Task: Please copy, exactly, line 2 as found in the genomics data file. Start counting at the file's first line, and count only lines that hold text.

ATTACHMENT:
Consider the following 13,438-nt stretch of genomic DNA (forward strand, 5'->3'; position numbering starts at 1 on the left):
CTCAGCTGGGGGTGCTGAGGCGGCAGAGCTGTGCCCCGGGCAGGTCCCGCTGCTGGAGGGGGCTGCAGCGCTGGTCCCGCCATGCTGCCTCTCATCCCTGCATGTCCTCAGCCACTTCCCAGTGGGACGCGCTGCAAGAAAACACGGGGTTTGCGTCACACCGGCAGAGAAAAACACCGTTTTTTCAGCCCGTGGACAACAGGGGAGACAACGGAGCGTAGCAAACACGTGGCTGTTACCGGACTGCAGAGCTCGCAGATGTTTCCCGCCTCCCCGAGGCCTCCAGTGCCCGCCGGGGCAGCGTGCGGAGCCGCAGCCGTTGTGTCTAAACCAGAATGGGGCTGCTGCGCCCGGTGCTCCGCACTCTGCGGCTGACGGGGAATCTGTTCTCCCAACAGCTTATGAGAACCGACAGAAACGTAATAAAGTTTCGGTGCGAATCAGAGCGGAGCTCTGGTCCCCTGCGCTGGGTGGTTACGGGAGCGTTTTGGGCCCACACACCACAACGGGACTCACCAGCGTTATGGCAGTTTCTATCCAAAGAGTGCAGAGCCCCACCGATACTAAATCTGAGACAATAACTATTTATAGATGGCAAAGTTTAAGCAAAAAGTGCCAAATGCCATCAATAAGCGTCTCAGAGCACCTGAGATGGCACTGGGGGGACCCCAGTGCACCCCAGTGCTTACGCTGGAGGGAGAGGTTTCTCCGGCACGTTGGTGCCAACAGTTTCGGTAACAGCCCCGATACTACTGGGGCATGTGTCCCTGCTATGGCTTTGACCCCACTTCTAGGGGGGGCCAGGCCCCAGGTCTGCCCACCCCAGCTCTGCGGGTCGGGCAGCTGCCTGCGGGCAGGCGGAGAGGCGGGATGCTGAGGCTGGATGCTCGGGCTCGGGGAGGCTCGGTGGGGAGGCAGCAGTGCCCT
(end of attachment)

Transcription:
CTCAGCTGGGGGTGCTGAGGCGGCAGAGCTGTGCCCCGGGCAGGTCCCGCTGCTGGAGGGGGCTGCAGCGCTGGTCCCGCCATGCTGCCTCTCATCCCTGCATGTCCTCAGCCACTTCCCAGTGGGACGCGCTGCAAGAAAACACGGGGTTTGCGTCACACCGGCAGAGAAAAACACCGTTTTTTCAGCCCGTGGACAACAGGGGAGACAACGGAGCGTAGCAAACACGTGGCTGTTACCGGACTGCAGAGCTCGCAGATGTTTCCCGCCTCCCCGAGGCCTCCAGTGCCCGCCGGGGCAGCGTGCGGAGCCGCAGCCGTTGTGTCTAAACCAGAATGGGGCTGCTGCGCCCGGTGCTCCGCACTCTGCGGCTGACGGGGAATCTGTTCTCCCAACAGCTTATGAGAACCGACAGAAACGTAATAAAGTTTCGGTGCGAATCAGAGCGGAGCTCTGGTCCCCTGCGCTGGGTGGTTACGGGAGCGTTTTGGGCCCACACACCACAACGGGACTCACCAGCGTTATGGCAGTTTCTATCCAAAGAGTGCAGAGCCCCACCGATACTAAATCTGAGACAATAACTATTTATAGATGGCAAAGTTTAAGCAAAAAGTGCCAAATGCCATCAATAAGCGTCTCAGAGCACCTGAGATGGCACTGGGGGGACCCCAGTGCACCCCAGTGCTTACGCTGGAGGGAGAGGTTTCTCCGGCACGTTGGTGCCAACAGTTTCGGTAACAGCCCCGATACTACTGGGGCATGTGTCCCTGCTATGGCTTTGACCCCACTTCTAGGGGGGGCCAGGCCCCAGGTCTGCCCACCCCAGCTCTGCGGGTCGGGCAGCTGCCTGCGGGCAGGCGGAGAGGCGGGATGCTGAGGCTGGATGCTCGGGCTCGGGGAGGCTCGGTGGGGAGGCAGCAGTGCCCT